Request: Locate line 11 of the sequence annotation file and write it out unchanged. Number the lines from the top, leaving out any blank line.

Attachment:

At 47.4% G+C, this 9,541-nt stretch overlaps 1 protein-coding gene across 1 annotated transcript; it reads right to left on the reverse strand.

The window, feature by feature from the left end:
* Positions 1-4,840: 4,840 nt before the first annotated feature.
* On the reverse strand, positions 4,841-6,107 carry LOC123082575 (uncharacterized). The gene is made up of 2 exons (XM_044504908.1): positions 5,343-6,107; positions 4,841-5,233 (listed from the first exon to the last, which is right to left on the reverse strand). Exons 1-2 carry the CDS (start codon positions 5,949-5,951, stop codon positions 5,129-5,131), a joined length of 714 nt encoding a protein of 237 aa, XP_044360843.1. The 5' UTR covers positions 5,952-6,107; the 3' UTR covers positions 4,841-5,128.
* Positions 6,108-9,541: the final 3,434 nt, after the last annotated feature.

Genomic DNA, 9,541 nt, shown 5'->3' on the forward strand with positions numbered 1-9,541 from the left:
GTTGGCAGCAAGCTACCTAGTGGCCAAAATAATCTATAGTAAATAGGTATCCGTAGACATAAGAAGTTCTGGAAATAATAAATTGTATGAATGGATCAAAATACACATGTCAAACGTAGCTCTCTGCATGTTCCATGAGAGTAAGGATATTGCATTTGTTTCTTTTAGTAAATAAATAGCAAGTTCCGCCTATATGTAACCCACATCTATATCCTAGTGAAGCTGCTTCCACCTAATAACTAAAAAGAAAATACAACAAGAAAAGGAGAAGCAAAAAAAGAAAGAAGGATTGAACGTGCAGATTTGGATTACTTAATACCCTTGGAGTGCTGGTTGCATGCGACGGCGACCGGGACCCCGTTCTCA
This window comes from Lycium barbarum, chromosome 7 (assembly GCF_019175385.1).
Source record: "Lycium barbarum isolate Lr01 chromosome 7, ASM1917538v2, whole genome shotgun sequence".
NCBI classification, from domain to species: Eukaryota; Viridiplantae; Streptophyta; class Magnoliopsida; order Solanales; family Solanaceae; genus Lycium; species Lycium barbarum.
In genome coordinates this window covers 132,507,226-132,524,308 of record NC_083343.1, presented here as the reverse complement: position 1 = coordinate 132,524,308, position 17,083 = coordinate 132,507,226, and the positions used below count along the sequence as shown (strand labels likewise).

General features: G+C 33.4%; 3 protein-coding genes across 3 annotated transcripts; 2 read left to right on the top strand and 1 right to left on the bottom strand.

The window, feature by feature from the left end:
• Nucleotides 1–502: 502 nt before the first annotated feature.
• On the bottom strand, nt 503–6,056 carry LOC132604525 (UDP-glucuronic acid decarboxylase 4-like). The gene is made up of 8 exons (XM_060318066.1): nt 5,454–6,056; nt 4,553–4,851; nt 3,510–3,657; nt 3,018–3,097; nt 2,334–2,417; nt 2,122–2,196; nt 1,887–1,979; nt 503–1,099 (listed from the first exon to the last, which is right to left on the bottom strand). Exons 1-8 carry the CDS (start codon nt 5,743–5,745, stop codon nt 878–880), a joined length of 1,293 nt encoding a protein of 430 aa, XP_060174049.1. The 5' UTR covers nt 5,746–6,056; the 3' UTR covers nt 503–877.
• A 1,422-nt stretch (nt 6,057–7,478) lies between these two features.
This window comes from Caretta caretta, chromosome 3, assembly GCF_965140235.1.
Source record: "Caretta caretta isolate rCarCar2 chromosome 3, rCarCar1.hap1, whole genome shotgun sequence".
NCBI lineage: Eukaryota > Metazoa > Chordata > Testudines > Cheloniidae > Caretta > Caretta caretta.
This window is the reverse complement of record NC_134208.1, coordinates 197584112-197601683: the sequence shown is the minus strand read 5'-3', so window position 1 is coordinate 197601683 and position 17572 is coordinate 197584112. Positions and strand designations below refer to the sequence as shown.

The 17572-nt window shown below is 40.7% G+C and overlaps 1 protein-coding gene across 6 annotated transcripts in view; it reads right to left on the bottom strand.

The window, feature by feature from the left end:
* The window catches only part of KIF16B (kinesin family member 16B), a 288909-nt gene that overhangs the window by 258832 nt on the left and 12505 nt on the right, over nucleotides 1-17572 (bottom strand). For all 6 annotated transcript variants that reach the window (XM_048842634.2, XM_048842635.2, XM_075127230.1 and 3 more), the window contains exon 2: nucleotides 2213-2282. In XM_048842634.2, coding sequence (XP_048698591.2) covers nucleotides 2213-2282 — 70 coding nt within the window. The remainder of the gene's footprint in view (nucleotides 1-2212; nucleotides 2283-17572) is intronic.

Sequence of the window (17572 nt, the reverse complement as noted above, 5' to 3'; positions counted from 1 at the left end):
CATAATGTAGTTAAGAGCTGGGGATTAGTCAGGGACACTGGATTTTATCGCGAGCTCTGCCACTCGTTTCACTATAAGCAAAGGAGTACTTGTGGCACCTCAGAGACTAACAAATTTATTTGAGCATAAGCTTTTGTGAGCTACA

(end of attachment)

In genome coordinates this window covers 132,507,226-132,524,308 of record NC_083343.1, presented here as the reverse complement: position 1 = coordinate 132,524,308, position 17,083 = coordinate 132,507,226, and the positions used below count along the sequence as shown (strand labels likewise).